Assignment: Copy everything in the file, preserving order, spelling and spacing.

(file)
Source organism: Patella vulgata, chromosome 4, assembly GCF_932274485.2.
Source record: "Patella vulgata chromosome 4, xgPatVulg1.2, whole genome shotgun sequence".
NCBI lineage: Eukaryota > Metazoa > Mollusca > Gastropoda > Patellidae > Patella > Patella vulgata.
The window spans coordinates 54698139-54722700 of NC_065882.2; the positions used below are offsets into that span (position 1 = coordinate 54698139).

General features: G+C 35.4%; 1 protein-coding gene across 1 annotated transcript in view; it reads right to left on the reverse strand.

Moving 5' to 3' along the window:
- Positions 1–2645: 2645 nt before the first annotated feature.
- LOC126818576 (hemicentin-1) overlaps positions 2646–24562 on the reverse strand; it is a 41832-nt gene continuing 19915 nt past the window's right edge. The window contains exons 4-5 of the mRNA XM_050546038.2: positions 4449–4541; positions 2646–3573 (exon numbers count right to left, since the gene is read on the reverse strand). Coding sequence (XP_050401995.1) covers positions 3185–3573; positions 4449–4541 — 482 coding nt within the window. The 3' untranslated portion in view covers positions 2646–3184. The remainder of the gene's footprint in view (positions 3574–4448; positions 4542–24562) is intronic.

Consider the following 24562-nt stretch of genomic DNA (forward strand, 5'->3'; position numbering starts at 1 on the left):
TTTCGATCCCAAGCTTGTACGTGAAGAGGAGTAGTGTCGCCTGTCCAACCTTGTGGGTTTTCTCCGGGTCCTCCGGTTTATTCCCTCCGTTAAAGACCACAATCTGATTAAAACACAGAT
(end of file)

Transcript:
Source organism: Patella vulgata, chromosome 4, assembly GCF_932274485.2.
Source record: "Patella vulgata chromosome 4, xgPatVulg1.2, whole genome shotgun sequence".
NCBI lineage: Eukaryota > Metazoa > Mollusca > Gastropoda > Patellidae > Patella > Patella vulgata.
The window spans coordinates 54698139-54722700 of NC_065882.2; the positions used below are offsets into that span (position 1 = coordinate 54698139).

General features: G+C 35.4%; 1 protein-coding gene across 1 annotated transcript in view; it reads right to left on the reverse strand.

Moving 5' to 3' along the window:
- Positions 1–2645: 2645 nt before the first annotated feature.
- LOC126818576 (hemicentin-1) overlaps positions 2646–24562 on the reverse strand; it is a 41832-nt gene continuing 19915 nt past the window's right edge. The window contains exons 4-5 of the mRNA XM_050546038.2: positions 4449–4541; positions 2646–3573 (exon numbers count right to left, since the gene is read on the reverse strand). Coding sequence (XP_050401995.1) covers positions 3185–3573; positions 4449–4541 — 482 coding nt within the window. The 3' untranslated portion in view covers positions 2646–3184. The remainder of the gene's footprint in view (positions 3574–4448; positions 4542–24562) is intronic.

Consider the following 24562-nt stretch of genomic DNA (forward strand, 5'->3'; position numbering starts at 1 on the left):
TTTCGATCCCAAGCTTGTACGTGAAGAGGAGTAGTGTCGCCTGTCCAACCTTGTGGGTTTTCTCCGGGTCCTCCGGTTTATTCCCTCCGTTAAAGACCACAATCTGATTAAAACACAGAT